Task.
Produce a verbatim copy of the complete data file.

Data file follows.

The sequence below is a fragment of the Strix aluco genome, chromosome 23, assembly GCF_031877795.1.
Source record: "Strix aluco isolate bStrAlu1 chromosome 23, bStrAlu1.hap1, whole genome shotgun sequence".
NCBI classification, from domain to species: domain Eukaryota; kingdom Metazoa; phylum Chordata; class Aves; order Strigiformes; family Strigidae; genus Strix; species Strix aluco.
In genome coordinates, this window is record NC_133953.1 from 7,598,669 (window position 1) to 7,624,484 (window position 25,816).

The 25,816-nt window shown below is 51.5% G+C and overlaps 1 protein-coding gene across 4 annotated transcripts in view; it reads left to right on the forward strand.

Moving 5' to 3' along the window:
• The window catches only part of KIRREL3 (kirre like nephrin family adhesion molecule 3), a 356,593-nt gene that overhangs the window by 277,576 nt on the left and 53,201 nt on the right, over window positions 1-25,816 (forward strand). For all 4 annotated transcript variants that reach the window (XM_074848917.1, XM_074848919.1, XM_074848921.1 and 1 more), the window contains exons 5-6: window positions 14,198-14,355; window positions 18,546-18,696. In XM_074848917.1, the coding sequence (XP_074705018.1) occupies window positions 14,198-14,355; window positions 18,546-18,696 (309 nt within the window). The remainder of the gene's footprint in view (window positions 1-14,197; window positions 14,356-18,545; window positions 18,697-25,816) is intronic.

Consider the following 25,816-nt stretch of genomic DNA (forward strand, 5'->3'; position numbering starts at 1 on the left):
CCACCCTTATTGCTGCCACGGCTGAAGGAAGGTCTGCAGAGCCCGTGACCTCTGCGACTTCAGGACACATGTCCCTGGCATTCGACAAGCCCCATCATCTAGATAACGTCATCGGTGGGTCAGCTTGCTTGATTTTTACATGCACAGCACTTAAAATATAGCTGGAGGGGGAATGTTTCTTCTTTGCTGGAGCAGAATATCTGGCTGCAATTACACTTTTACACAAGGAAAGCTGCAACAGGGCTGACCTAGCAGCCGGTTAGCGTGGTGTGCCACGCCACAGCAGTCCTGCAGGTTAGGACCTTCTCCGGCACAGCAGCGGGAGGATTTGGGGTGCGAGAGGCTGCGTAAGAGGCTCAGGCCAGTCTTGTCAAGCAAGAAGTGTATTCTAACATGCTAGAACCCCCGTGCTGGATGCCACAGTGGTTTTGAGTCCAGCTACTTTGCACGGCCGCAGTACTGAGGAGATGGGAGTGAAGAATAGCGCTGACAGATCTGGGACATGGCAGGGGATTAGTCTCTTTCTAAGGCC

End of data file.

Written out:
The sequence below is a fragment of the Strix aluco genome, chromosome 23, assembly GCF_031877795.1.
Source record: "Strix aluco isolate bStrAlu1 chromosome 23, bStrAlu1.hap1, whole genome shotgun sequence".
NCBI classification, from domain to species: domain Eukaryota; kingdom Metazoa; phylum Chordata; class Aves; order Strigiformes; family Strigidae; genus Strix; species Strix aluco.
In genome coordinates, this window is record NC_133953.1 from 7,598,669 (window position 1) to 7,624,484 (window position 25,816).

The 25,816-nt window shown below is 51.5% G+C and overlaps 1 protein-coding gene across 4 annotated transcripts in view; it reads left to right on the forward strand.

Moving 5' to 3' along the window:
• The window catches only part of KIRREL3 (kirre like nephrin family adhesion molecule 3), a 356,593-nt gene that overhangs the window by 277,576 nt on the left and 53,201 nt on the right, over window positions 1-25,816 (forward strand). For all 4 annotated transcript variants that reach the window (XM_074848917.1, XM_074848919.1, XM_074848921.1 and 1 more), the window contains exons 5-6: window positions 14,198-14,355; window positions 18,546-18,696. In XM_074848917.1, the coding sequence (XP_074705018.1) occupies window positions 14,198-14,355; window positions 18,546-18,696 (309 nt within the window). The remainder of the gene's footprint in view (window positions 1-14,197; window positions 14,356-18,545; window positions 18,697-25,816) is intronic.

Consider the following 25,816-nt stretch of genomic DNA (forward strand, 5'->3'; position numbering starts at 1 on the left):
CCACCCTTATTGCTGCCACGGCTGAAGGAAGGTCTGCAGAGCCCGTGACCTCTGCGACTTCAGGACACATGTCCCTGGCATTCGACAAGCCCCATCATCTAGATAACGTCATCGGTGGGTCAGCTTGCTTGATTTTTACATGCACAGCACTTAAAATATAGCTGGAGGGGGAATGTTTCTTCTTTGCTGGAGCAGAATATCTGGCTGCAATTACACTTTTACACAAGGAAAGCTGCAACAGGGCTGACCTAGCAGCCGGTTAGCGTGGTGTGCCACGCCACAGCAGTCCTGCAGGTTAGGACCTTCTCCGGCACAGCAGCGGGAGGATTTGGGGTGCGAGAGGCTGCGTAAGAGGCTCAGGCCAGTCTTGTCAAGCAAGAAGTGTATTCTAACATGCTAGAACCCCCGTGCTGGATGCCACAGTGGTTTTGAGTCCAGCTACTTTGCACGGCCGCAGTACTGAGGAGATGGGAGTGAAGAATAGCGCTGACAGATCTGGGACATGGCAGGGGATTAGTCTCTTTCTAAGGCC